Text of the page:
Perhaps it would be helpful at this point to delve into specifics in order to carry the overall discussion forward. In years past, many Southern Baptists have regarded the use of playing cards as sinful. Southern Baptists were not alone in this conviction; Wheaton used to prohibit students from owning playing cards. My grandfather-in-law, in order to become a deacon at a Southern Baptist church, had to promise to stop playing Pinochle—he wasn't gambling, but he was using playing cards, and this was regarded as sinful by the church.
I think that the church was wrong. I do not believe that it is inherently sinful to employ playing cards (although I can think of sinful things that one could do with playing cards). I have played Spades, Hearts, Solitaire, and a number of other card games. I have never gambled. I do not believe that I have sinned in my card-playing.
Was this legalism, this prohibition of card-playing employed in so many Southern Baptist churches? No. It was error. It was wrongful. It was not legalism, however, unless some church somewhere was teaching that abstaining from card-playing produced, at least in part, eternal life, or that card-playing could undo or block eternal life (and I know of no church that taught any such thing). Whatever these churches' ecclesiology or doctrine of the Christian life, they were not engaging in legalism unless their soteriology had become fatally implicated.
Someone will object that Paul made grace the cause of sanctification as well as the cause of justification (Galatians 3:1-3). Certainly this is true, but in the card-playing example above (and in so many of the more puerile discussions about legalism that take place), the topic in view is not the cause of sanctification, but rather the content of sanctification. both old-timey non-card-playing Southern Baptists and new-fangled card-playing Southern Baptists agree that sanctification is caused by grace; one group believes that grace will bring you to abandon card-playing while the other believes that grace will leave your card-playing ways alone. Only one of these points of view can be correct, but neither one is an example of legalism.
This is an important point. We can charge the folks who required my grandfather-in-law to put away his Pinochle cards with something, but at the most it will be something as serious as antinomianism rather than a gospel heresy like legalism. We cannot call them legalists. We cannot call them Pharisees. The Pharisees really were legalists. They were lost. To call someone a Pharisee is to say that someone is not a Christian.
What can we say of the person who would accuse Wheaton of legalism during its card-banning years? Such a person is either theologically ignorant or he is deliberately elevating the charges as a rhetorical device. I'm familiar with rhetorical devices, but damnable heresy is too serious a charge to bandy about in order to enhance rhetoric.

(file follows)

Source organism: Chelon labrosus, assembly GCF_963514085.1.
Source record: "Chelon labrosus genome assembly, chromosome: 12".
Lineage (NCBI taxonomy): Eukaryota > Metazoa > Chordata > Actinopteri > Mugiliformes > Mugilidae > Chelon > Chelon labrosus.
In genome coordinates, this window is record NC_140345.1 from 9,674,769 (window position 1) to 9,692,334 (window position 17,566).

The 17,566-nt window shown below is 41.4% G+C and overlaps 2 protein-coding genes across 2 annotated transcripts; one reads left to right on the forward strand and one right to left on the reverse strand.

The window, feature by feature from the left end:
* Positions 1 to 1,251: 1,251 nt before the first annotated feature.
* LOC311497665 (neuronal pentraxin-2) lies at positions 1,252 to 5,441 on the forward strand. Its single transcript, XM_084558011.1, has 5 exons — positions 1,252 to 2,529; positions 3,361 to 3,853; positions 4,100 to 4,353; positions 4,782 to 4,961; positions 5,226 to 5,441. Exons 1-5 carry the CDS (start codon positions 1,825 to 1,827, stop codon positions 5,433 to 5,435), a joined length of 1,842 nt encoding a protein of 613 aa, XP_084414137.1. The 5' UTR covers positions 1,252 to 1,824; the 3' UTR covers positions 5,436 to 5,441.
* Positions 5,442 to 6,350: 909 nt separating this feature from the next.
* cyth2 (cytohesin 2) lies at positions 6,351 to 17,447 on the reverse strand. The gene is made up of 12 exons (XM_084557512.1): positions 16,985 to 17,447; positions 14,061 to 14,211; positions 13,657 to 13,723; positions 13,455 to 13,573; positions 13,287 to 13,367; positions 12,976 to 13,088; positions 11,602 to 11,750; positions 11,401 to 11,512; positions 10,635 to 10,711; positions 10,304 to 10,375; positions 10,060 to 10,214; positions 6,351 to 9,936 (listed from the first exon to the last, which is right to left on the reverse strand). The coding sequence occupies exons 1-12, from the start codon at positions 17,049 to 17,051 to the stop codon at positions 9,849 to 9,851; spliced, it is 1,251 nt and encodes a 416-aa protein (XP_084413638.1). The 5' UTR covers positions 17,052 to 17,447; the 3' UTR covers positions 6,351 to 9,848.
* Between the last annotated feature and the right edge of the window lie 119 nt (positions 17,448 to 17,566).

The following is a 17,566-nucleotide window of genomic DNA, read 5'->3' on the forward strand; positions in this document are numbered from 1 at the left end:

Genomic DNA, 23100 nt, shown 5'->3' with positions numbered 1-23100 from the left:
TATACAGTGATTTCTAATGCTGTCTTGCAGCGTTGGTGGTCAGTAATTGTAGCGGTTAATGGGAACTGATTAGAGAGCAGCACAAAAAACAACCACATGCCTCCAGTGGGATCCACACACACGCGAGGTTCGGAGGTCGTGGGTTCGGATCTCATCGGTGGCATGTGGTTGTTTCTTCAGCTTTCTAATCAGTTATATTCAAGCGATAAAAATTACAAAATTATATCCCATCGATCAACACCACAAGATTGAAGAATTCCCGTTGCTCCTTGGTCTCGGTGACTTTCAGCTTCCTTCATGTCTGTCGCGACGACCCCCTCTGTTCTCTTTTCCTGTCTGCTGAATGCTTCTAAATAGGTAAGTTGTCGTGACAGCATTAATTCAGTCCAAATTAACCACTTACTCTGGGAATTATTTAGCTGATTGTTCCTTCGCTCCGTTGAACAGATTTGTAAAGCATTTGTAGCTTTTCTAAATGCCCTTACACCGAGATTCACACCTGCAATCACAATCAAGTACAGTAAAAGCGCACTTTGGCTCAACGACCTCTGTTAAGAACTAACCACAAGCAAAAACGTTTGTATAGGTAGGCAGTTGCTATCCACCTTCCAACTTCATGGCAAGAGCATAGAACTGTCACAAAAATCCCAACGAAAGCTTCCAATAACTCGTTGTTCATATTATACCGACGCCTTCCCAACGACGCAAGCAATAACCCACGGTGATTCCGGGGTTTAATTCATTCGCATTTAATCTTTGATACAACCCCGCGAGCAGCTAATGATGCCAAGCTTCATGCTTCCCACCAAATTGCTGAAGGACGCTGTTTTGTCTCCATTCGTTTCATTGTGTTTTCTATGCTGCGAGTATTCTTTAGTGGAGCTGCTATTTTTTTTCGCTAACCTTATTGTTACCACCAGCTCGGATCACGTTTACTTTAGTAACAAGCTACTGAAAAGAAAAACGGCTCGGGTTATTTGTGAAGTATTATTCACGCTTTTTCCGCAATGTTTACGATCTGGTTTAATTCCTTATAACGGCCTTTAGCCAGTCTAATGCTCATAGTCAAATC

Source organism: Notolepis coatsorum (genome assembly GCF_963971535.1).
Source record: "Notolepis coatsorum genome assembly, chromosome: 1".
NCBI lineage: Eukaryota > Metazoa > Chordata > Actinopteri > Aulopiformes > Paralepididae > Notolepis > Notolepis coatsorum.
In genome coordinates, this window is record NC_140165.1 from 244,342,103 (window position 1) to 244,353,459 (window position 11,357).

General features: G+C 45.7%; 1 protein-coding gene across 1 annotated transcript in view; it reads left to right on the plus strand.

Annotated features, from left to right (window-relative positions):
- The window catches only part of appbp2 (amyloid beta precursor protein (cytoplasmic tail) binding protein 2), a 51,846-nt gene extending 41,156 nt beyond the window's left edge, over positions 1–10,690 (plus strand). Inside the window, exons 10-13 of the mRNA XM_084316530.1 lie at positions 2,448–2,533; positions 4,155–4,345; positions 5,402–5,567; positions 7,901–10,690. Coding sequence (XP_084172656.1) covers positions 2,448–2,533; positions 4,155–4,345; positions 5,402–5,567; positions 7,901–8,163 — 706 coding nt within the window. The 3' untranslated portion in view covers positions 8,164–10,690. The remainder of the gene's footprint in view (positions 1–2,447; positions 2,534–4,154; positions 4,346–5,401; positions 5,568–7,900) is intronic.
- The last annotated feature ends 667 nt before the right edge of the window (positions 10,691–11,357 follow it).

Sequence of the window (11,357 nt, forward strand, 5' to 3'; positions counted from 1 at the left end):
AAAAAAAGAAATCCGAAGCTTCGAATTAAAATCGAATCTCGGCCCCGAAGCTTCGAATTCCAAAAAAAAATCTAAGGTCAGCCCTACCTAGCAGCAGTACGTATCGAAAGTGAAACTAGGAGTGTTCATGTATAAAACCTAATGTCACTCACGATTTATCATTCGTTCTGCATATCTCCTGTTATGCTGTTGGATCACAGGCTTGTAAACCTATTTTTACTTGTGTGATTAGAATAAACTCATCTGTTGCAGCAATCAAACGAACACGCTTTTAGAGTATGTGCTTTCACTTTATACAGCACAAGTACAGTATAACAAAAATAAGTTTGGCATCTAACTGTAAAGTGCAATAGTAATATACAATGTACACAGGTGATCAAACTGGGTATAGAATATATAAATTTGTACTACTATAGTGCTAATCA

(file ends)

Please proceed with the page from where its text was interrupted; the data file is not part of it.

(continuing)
Fisher's The Marrow of Modern Divinity took the form of a dialogue among Neophytus (a new Christian), Nomista (a legalist), Antinomista (an antinomian), and finally Evangelista (Neophytus's pastor), the protagonist who sets them all straight. Evangelista was a Calvinist, and I am not, but I nonetheless aspire to be like him, an Evangelista of my own, avoiding the dangers of both legalism and antinomianism.
So, here is the gospel of Jesus Christ: Your attempt to earn self-justification has already failed miserably. You haven't lived up to your own standard of right and wrong, so much the less God's standard. You've well-earned a spot in Hell. Jesus Christ, not content to leave you in that state, died to provide to you eternal life. All who are saved are saved not because of their behavior but in spite of it—from it. Having been rescued from himself and from the clutches of Satan, a Christian is free from the death-sentence of sin and is released from his slavery to sin. He is the recipient of the most extravagant gift of all human history, and as the unworthy recipient of such an astounding gift, he owes to Christ and His amazing love everything: his soul, his life, and his all. By the power of the grace of God he is made able to live according to a standard that was far beyond his reach before, and because his changed heart loves God and sees the great obligation to Christ that is now his, he wants to live according to that new standard of behavior.
We can believe together all of the preceding paragraph and yet be wrong in different ways about the content of God's standard for our behavior. As we dialogue about those differences, may we do so with accuracy and charity, as well as with resolve and conviction.